A team approach works best for IT staffing. I recommend a centralized IT department for large, multiple-office firms.


A firm's IT strategies and security initiatives should be reviewed regularly by someone outside the firm. It is difficult to evaluate processes if one is integrated into them. An independent review will provide assurances to a firm's partners and staff.

Several firms even include independent representatives on their IT committees. These people have knowledge of the accounting industry, as well as IT skills. Another trend is to conduct frequent meetings with key vendors. Firms should view vendors as business partners.

Security has become increasingly important as firms increase the use of portable hardware and access the Internet for communications and the transfer of client data. I also recommend an independent risk assessment to ensure that your data and systems are safe.


Many firms believe that their IT issues are unique, but most such issues are common. How a firm plans, staffs and implements sets it apart. The best firms get better by networking with peers, sharing best practices and problem-solving together.

Membership with an association is not enough with respect to technology. It takes time to develop relationships and trust, but an environment that combines leadership, management and IT personnel produces significant results. We are fortunate to witness the growth of strong peer networks via the Boomer Technology Circles.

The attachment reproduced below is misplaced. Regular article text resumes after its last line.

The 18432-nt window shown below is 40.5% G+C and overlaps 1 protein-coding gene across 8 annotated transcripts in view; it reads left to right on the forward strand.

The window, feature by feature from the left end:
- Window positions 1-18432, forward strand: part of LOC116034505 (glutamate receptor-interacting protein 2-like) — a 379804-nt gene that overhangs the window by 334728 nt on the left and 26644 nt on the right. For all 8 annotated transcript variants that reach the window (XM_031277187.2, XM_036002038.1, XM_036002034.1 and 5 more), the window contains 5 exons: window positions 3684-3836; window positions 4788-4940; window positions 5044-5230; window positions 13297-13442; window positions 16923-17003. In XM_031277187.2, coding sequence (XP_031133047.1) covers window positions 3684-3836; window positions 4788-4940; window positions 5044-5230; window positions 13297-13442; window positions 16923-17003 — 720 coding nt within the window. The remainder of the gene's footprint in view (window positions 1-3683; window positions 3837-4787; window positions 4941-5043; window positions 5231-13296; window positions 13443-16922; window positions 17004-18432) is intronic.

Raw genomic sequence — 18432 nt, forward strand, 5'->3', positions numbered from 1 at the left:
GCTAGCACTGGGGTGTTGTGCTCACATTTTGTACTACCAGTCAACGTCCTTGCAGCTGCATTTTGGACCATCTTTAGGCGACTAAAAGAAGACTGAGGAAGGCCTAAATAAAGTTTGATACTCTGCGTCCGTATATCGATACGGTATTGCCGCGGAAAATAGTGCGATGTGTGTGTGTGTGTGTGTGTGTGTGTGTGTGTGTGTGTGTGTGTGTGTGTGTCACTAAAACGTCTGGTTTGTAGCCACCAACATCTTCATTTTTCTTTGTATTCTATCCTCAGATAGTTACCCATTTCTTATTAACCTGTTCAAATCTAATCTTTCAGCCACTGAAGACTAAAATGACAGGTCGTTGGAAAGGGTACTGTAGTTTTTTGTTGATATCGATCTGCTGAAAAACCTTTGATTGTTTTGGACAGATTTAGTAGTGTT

When it comes to training, The Gartner Group asserts a return of five to one -- for every hour a firm spends on training, it receives five hours of proficiency in return. Whether you believe that statistic or not, a training and learning culture has proven to be indispensable for our industry in the retention and attraction of quality personnel.

Merely operating a training and learning program differentiates your firm from many of its competitors. Cultivating a training/learning culture will differentiate it even further.

Investments in hardware and software are not enough. IT is now one of three critical learning components, along with traditional CPE and soft skills development. Moreover, training and learning are two-way streets. Your personnel should be expected to do both.

Someone must be in charge of training and learning in your firm. They should not be a partner or accountant, but an experienced adult educator who understands how to develop learning ladders, curricula and individual plans. (For the past 13 years, we have conducted the annual Human Capital and Learning Symposium to help firms develop these professionals. The next is in Kansas City, Mo., on Feb. 26-27, 2008).


The most important components in how the best get better are planning accountability and recognition. Most accountants recognize the importance of planning even if they don't take time to do it. Accountability (starting with the partners) is critical to the plan's success.

Recognizing employees for doing the right things in support of initiatives and supporting the right behavior are also important. Holding people accountable is the responsibility of management.

I caution small firms not to dismiss their potential, because it is often easier for them to implement change if they have the right leadership and a shared vision. The pressure for large firms is to stay focused and get the right people playing the right position for the team.

While these criteria are not all-inclusive, they do represent successful firms. Growth is not about perfection, but about progress.

Gary Boomer, CPA, is the president of Boomer Consulting, in Manhattan, Kan.